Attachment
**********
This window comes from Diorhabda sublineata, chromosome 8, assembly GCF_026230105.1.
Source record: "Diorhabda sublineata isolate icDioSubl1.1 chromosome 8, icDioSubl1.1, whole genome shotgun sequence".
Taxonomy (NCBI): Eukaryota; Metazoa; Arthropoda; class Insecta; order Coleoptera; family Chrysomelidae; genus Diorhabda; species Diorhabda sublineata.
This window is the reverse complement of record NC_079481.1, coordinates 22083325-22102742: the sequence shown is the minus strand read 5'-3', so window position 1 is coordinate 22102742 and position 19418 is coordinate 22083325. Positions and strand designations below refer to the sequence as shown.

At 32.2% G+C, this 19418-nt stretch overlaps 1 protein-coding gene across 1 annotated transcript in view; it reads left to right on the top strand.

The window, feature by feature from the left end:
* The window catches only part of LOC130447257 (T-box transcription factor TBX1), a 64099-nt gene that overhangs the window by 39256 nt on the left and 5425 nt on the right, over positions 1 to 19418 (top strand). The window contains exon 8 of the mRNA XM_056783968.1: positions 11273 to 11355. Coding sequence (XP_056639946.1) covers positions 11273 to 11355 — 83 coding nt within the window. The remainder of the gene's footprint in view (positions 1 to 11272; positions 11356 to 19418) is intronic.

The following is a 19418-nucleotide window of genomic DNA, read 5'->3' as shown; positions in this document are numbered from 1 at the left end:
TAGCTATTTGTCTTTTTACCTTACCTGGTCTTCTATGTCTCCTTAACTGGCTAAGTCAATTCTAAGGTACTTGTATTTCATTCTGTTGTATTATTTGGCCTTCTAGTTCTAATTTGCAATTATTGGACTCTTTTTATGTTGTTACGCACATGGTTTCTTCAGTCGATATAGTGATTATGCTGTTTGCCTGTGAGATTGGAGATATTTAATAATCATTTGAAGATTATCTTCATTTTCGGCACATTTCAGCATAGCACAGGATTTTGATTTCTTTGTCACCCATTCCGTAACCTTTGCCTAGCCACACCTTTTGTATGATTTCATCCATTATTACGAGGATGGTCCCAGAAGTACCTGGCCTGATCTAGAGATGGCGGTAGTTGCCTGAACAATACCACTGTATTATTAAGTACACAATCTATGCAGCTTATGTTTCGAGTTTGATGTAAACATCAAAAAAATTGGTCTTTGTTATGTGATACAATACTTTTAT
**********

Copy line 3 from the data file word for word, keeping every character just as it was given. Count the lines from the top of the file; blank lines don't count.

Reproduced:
Taxonomy (NCBI): Eukaryota; Metazoa; Arthropoda; class Insecta; order Coleoptera; family Chrysomelidae; genus Diorhabda; species Diorhabda sublineata.